What to Know about Data Breach Notification Rules
Cyber security and data breaches are a big deal and a big headache for companies. And breaches are on the rise — up 38 percent in the second quarter of 2021, according to the Identity Theft Resource Center. Additionally, the non-profit consumer group predicts breaches to reach a new all-time high by the end of this year.
Do you have a plan of attack or a to-do list should your company face a data breach?
You should, because, unfortunately, there is no clear-cut crisis plan that spells out
all the next steps for you. For one thing, consumer privacy and security breach notification laws vary from state to state. And then there is the matter of how different industries and different data all have different requirements.
While what businesses are required by law to do following a data security incident vary by state, generally speaking there are some steps that must be taken no matter what. One of those steps is to notify affected customers and regulatory agencies of the incident. Here’s a brief “Who, What, When, Where, How and Why” sort of guide to walk you through the notification process.
You will need to notify consumers and individuals impacted by the security breach – per the state laws where they reside.
In addition to those impacted, you likely will need to inform government officials and regulatory agencies. For example, some states require that you file a notification letter with the attorney general. Financial firms will need to inform agencies like the SEC and FINRA when consumer privacy is compromised.
There’s also the matter of who has the legal obligation to make the notification. There’s often confusion as to whether a company or its vendor, who might be responsible for the breach, is the one with the duty to notify. The answer: It’s the company that owns the information that was compromised, not the vendor, who is responsible for making the notification. The company might, however, have in its contract that the vendor must pay for such notification.
What constitutes a data breach? It depends on the definition of personally identifiable information – and that varies from state to state.
It’s often the usual suspects like Social Security numbers, driver license numbers and credit card numbers. But increasingly it’s also user names, passwords and even biometric information and health information. While HIPAA is the federal law covering how certain entities – like healthcare providers and insurance companies – handle patients’ private health information, other companies that don’t fall under HIPAA might still have such sensitive data. For example, employers might have employees’ health data, because those employees sign up for their health insurance through their employer.
If you have an incident, one of the first things you need to figure out is what sort of data was compromised and cross reference it with your duty to inform.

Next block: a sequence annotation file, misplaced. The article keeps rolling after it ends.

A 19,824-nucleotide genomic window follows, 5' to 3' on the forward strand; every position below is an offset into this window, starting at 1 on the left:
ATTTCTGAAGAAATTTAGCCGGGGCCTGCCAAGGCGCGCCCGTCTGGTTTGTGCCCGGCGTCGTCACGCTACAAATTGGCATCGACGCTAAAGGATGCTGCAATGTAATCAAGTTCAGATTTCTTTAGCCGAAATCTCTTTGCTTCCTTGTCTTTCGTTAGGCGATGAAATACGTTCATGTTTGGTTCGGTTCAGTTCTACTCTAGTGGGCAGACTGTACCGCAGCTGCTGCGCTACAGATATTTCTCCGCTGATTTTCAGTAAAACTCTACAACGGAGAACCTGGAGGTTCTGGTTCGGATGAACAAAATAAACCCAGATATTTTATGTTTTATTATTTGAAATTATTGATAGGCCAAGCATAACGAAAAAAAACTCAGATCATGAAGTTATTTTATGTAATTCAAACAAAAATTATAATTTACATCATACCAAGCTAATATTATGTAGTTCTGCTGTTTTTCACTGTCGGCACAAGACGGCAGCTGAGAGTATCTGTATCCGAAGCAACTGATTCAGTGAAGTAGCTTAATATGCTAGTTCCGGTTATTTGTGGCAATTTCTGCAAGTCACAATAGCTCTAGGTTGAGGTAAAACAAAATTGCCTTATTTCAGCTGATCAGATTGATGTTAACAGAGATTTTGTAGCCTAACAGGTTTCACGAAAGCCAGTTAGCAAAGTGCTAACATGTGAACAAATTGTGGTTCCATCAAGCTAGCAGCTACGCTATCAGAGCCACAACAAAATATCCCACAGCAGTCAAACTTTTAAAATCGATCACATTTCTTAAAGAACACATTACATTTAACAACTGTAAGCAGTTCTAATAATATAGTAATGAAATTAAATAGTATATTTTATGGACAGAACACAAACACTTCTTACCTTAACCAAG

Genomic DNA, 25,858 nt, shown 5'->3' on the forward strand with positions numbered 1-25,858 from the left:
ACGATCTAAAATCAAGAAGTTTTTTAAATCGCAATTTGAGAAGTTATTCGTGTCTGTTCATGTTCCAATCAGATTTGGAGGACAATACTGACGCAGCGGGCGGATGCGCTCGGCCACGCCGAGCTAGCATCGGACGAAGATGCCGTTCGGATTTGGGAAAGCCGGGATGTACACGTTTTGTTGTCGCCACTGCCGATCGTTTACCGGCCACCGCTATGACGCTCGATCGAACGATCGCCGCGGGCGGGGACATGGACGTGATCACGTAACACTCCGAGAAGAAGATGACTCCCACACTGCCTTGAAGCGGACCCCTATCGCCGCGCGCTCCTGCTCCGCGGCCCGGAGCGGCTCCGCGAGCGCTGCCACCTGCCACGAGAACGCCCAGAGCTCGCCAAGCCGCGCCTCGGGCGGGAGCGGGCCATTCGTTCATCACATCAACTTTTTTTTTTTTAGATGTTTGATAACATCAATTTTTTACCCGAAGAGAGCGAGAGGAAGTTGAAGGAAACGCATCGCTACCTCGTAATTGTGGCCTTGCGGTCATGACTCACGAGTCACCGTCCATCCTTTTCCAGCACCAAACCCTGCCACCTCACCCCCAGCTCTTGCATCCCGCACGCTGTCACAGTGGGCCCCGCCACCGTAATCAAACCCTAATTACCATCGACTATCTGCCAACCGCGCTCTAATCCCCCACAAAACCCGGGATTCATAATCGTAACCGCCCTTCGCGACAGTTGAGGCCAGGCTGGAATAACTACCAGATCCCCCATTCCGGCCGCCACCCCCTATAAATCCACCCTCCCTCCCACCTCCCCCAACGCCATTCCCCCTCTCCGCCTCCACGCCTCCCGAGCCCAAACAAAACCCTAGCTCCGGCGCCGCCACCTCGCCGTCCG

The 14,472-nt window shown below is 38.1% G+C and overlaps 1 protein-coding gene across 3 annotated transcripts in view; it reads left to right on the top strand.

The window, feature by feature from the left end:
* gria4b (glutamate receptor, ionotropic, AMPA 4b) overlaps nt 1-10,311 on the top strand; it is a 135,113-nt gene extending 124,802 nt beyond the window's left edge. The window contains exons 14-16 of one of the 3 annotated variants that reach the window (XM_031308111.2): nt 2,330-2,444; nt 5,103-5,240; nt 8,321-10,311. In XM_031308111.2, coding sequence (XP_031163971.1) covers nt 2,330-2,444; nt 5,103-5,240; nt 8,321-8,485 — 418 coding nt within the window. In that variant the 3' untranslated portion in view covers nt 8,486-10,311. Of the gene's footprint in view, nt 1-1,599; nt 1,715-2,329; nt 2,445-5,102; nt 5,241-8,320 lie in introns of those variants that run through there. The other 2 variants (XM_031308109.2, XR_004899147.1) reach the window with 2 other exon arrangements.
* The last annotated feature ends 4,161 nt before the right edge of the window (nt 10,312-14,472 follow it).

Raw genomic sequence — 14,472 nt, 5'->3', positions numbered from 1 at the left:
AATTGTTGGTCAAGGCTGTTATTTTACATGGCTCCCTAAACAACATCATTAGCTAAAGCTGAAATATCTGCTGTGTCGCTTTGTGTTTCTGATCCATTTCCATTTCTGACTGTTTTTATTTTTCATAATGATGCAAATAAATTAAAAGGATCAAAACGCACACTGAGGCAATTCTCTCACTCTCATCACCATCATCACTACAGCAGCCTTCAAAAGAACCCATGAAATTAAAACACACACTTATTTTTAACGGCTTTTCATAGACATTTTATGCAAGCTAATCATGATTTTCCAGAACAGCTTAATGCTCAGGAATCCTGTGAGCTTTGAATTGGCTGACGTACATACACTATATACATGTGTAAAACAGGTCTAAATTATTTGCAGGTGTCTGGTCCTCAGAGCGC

Most state laws simply say companies have a “reasonable time” to notify people — consumers, typically — that their personally identifying data was compromised. But some states give just 30 days from discovery of the incident for that notification to happen.
No matter what you must act swiftly, especially if you don’t even find out about the breach until well after the fact. Conduct your investigation and get out those notifications. I recommend having a process – and testing that process — before an incident occurs, even if such a process is not required. (FINRA, for example, requires the financial services companies it regulates to have a cyber security incident plan in place.)
Businesses often don’t know or misunderstand how a data security incident notification must be done. Most often it must be done via a physical letter that is mailed to those impacted individuals. But if the company and the breach are large enough, it could trigger more public notification, including a press release and a message on the company’s website.
Some states require that notification letters include information on how consumer can contact the various credit reporting agencies to check their credit reports. Other states require that companies include that they will provide and pay for credit monitoring for a year following the incident. And curiously one state – Massachusetts – will allow companies to tell consumers only that their information was compromised, not what happened or anything about the relative risk to them as a result. That’s bad for consumers and bad for businesses.
You need to take action following a data security incident because security breach notification laws — both where you do business and where your consumers live — require it. And other agencies with oversight of your industry might also require you take immediate action.
However, it’s about more than doing what is required by law or regulation. It’s about restoring consumer confidence and protecting your reputation in the market. For what it’s worth, I don’t think consumers are shocked or surprised by data security incidents anymore. There’s a certain level of understanding or acceptance.
Don’t take that for granted though.
You still need to do the work to show consumers you take safeguarding their information seriously and want them to feel good about continuing to give you their business.